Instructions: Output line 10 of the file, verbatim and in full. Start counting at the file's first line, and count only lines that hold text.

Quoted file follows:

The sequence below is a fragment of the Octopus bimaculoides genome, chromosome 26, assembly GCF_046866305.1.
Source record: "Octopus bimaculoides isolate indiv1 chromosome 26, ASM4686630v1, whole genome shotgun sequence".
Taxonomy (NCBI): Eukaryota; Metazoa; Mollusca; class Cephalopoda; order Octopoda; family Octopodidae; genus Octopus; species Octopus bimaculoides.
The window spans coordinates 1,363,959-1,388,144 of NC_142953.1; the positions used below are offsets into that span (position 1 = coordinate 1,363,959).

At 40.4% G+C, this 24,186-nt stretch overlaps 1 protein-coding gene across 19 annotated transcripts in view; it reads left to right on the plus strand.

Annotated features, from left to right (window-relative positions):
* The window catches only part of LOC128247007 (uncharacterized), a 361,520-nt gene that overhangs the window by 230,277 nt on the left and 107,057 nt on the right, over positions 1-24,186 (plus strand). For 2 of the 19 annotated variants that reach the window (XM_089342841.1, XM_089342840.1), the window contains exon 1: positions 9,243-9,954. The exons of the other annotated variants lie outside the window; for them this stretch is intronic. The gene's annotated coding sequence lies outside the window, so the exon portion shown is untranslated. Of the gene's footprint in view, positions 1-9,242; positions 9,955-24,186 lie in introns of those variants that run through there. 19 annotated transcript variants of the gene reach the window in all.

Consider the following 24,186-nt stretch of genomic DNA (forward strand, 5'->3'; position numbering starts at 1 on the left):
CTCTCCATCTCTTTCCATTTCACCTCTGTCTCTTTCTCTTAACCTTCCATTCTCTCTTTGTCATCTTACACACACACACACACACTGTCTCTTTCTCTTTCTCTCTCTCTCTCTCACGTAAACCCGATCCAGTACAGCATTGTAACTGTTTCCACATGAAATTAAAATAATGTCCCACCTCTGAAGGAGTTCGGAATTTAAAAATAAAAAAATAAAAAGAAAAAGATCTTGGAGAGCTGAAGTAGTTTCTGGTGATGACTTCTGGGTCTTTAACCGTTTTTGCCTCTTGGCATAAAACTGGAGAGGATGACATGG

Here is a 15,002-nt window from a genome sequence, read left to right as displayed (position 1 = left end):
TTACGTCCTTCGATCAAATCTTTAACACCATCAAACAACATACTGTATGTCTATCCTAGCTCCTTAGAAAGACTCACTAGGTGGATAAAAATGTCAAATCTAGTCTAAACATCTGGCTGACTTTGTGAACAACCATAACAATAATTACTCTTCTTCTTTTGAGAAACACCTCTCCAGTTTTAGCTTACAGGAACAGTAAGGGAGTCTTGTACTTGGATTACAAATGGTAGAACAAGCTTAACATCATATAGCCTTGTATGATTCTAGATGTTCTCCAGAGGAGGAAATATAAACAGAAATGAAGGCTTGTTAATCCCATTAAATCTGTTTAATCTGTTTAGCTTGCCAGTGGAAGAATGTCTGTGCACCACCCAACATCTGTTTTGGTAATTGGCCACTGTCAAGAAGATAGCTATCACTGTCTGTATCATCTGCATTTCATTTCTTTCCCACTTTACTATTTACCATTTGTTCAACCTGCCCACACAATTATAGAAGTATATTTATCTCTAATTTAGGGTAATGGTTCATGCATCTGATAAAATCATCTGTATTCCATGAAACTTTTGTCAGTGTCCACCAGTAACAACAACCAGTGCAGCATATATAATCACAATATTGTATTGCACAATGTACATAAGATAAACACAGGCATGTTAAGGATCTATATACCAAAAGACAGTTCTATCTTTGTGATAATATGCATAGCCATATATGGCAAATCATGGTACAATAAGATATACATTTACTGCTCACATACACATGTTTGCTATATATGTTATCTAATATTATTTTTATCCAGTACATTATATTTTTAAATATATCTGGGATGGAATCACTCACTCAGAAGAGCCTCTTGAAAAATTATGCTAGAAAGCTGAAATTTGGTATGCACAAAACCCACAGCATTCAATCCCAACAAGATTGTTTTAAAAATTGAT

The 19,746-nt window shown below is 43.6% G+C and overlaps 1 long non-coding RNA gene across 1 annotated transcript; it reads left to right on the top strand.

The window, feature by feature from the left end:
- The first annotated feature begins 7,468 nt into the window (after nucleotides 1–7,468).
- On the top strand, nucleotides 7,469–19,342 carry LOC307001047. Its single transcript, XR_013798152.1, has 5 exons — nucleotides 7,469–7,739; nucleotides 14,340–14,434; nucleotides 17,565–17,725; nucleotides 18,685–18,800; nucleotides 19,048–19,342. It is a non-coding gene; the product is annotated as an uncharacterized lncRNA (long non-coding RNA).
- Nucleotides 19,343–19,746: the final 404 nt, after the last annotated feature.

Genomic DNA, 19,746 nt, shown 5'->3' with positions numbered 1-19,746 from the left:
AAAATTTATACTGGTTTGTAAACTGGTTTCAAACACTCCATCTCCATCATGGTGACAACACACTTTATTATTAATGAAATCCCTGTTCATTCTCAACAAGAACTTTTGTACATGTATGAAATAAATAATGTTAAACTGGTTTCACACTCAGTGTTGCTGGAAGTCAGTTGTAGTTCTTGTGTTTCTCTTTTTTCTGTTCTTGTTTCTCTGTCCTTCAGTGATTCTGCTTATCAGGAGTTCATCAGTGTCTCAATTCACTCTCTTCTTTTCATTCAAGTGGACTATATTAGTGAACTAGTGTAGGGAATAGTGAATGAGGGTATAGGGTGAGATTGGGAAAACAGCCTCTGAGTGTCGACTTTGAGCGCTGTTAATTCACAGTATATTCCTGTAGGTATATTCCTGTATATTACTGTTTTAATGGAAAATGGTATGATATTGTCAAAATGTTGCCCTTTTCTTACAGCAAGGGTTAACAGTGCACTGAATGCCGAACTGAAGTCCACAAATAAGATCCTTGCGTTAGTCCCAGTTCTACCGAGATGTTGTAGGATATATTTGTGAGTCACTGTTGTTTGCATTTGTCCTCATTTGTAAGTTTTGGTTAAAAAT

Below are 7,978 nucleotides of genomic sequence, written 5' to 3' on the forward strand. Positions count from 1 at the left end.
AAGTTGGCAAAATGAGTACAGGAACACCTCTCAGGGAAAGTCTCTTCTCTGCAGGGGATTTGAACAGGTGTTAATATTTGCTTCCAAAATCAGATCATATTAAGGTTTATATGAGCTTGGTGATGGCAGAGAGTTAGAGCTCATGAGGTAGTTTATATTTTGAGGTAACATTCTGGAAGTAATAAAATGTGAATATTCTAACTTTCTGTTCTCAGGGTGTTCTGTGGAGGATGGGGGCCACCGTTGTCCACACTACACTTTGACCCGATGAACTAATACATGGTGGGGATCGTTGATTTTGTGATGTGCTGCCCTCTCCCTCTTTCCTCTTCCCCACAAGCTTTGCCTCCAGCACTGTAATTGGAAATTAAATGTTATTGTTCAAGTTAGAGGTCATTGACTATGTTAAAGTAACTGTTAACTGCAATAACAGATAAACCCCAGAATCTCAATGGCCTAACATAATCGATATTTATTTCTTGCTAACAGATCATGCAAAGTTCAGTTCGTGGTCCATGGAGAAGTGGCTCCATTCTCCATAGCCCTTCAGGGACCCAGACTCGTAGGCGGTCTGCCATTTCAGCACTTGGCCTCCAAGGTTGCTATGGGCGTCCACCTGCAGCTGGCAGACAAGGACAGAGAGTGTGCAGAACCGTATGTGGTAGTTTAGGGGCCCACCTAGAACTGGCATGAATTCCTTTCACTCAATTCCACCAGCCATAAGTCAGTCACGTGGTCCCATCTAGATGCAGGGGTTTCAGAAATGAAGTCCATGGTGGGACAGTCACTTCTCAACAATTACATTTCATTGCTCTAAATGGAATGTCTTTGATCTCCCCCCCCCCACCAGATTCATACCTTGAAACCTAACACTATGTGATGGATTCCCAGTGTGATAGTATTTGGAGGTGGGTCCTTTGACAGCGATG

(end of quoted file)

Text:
Here is a 15,002-nt window from a genome sequence, read left to right as displayed (position 1 = left end):